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The Commission on Population XI, in collaboration with the United Nations Population Fund (UNFPA), shall be celebrating World Population day on July 11, 2016.

This year’s theme, “Investing in Teenage Girls,” highlights the need to help our female adolescents realize their potential by opening doors of opportunity for them by pushing for their rights to a  proper education, the provision of comprehensive and holistic reproductive health services and the promotion of their welfare through adolescent friendly initiatives and programs.

Worldwide, teenage girls continue to battle various risks to their health and happiness. These include early sexual initiation, pre-marital sex, teenage pregnancy, and early motherhood.

According to the 2015 data provided by the UNFPA, 20,000 girls between the ages of 15 and 19 give birth each day in developing countries. 10% of girls who have had sex before age 15 have said that they were coerced. While various threats have lessened their chances at achieving a full life, our female adolescents are not fully equipped to deal with the consequences of risky lifestyles. Suicide has been noted as the leading cause of death among girls between the ages of 15 and 19. The second leading cause of death among those in the same age bracket has been identified as complications of pregnancy and child birth.

Similarly in Davao Region, the numbers tell an alarming story.

In the Young Adults Fertility and Sexuality Study (YAFS) 4, an increase in teenage fertility has been spotted, putting the region at 5th nationwide with 17%, higher than the national average of 14%. Of 960,000 Davao Region youth, 42,000 or 18% of females aged 15-19 have begun childbearing, compared to 8% in 2002. 3% of females from the same age bracket are pregnant with their first child, while a whopping 14% are mothers. Both show a marked increase from 2002 with 2% and 6% respectively.

These findings can be attributed in part to the fact that 44% of female youth from Davao Region have sexual experience. 38% have engaged in pre-marital sex, a giant leap from only 15% in 2002. 2% of female youth aged 15-24 have had sex before age 15, while 30% in the 18-24 age bracket have had sex before age 18. The age at which females had their sexual debut has also become younger at 17 years old, in contrast to 19 years old as recorded in 1994.

As of 2013, 38.5% or 370,000 of Davao Region youth have engaged in pre-marital sex, compared to 23.2% in 2002. This places Davao Region as 3rd highest in the country, significantly higher than the national average of 32%. Of this number, 295,000 or 8 in 10 participated in their first pre-marital sex encounter without any form of protection against sexually transmitted infections (STIs) or unwanted pregnancies.

The numbers reflect an emerging issue—the need for more intensive strategies to address risky sexual behavior at the home, school and community level. This becomes all the more evident when backed by the regional data. Only 5% or 1 in 20 youth has discussed sex at home while growing up, 2nd lowest in the country. 59% or 3 in 5 don’t have any source of info about sex, 2nd highest in the country, and only 39% can find help in school regarding sex-related problems, 2nd smallest proportion nationwide.  Suicide amongst Davao Region youth is also a cause for concern, with 12% having ever thought of ending their lives, 3rd highest in the country, and 3% or 3 in 100 youth having ever made attempts, placing 6th nationwide.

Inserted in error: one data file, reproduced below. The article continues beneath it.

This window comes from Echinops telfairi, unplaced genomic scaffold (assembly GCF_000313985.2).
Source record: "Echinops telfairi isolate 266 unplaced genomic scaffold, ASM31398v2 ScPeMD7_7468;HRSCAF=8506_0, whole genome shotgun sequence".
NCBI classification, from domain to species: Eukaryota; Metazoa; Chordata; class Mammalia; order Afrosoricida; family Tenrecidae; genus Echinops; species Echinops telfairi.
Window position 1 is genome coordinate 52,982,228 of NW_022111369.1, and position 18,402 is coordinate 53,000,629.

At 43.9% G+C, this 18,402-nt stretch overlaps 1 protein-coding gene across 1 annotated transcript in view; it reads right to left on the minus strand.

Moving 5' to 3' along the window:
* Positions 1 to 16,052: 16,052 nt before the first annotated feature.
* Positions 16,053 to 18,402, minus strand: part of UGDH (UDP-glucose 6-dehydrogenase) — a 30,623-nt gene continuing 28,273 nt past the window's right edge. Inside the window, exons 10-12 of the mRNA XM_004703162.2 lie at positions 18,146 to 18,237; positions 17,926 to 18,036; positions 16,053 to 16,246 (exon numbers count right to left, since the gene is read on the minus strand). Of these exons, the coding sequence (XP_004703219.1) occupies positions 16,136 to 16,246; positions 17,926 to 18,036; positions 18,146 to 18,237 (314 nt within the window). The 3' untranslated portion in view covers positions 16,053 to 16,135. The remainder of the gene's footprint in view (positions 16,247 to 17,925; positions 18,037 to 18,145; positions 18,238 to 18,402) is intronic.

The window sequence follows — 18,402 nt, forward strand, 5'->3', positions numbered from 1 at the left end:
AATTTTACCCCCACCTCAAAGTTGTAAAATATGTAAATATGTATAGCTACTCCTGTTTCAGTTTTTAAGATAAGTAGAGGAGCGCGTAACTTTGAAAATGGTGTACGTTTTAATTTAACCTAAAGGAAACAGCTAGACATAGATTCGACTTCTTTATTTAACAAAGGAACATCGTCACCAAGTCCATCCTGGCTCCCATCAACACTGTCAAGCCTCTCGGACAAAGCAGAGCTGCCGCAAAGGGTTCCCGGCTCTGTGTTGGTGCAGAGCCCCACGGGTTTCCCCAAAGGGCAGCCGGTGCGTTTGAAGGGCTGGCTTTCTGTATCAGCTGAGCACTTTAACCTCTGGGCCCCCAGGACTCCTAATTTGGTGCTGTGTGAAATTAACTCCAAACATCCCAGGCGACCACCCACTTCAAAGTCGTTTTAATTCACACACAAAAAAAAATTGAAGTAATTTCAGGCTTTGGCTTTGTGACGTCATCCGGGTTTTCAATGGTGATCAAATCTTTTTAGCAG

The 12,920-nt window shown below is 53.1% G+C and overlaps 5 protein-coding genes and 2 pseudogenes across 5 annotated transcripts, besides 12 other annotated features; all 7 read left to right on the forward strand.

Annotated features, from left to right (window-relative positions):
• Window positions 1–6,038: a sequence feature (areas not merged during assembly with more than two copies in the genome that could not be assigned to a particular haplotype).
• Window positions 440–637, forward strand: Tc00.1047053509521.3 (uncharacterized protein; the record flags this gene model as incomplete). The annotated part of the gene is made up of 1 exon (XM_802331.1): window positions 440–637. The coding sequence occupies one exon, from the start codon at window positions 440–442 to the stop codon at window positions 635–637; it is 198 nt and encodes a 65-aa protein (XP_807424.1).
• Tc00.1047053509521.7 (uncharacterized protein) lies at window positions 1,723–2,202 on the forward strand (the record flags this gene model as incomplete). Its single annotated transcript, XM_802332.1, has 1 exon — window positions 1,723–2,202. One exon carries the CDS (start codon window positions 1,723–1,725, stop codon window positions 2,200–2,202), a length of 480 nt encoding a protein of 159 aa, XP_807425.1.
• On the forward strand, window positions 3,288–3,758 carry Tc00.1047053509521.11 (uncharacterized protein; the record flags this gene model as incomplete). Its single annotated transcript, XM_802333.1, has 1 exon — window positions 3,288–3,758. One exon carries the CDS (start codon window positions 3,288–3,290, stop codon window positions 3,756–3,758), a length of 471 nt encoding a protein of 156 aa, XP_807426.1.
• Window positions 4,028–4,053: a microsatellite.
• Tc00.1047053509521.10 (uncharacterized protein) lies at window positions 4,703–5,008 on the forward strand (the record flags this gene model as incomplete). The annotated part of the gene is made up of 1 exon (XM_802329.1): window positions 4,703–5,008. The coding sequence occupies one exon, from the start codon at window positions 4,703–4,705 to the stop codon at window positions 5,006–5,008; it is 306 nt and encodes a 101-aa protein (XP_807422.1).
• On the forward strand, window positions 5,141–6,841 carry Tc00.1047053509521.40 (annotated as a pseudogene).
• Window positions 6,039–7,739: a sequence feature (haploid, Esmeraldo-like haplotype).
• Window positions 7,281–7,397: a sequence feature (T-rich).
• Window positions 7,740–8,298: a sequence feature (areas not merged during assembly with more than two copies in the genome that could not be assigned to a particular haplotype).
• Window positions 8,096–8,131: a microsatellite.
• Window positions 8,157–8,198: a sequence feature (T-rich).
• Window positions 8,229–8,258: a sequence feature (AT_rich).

The Juniors’ Responsibilities on Gender and Adolescent Development (JRGAD), an innovative strategy under the Adolescent Health and Youth Development Program (AHYDP) of the Commission on Population XI, seeks to provide the youth with key information and life skills in dealing with the many issues they face in this day in age.

One of its major offshoots, the operationalization of teen centers has been viewed as a tremendous support to adolescents, allowing them to avail of counseling services offered by organized peer groups which can help delay the onset of early sexual exposure, pre-marital sex and hence, teenage pregnancy. Trained peer counselors have shown a remarkable ability at harnessing the potential of the youth and have succeeded in reaching out to both friends and classmates during a state of vulnerability and need, thereby enabling troubled youngsters to make decisions which are most beneficial to them. By supporting this mechanism of “teens for teens” or “peer-to-peer,” more adolescents, especially teenage girls, stand a chance of claiming their futures and achieving their dreams.

Our young females, the wives and mothers of the coming generation, should be constantly empowered, engaged and provided support to capacitate them and help them actualize their potential. A tomorrow blossoming with promise should never be traded for the appeals of the flesh. As the adage of the Commission goes, “Ang pag-aaral ay para sa hinaharap, ‘wag ipagpalit sa sandaling sarap.” Our teenage girls have their whole lives ahead of them to grow into the women they ought to be.  

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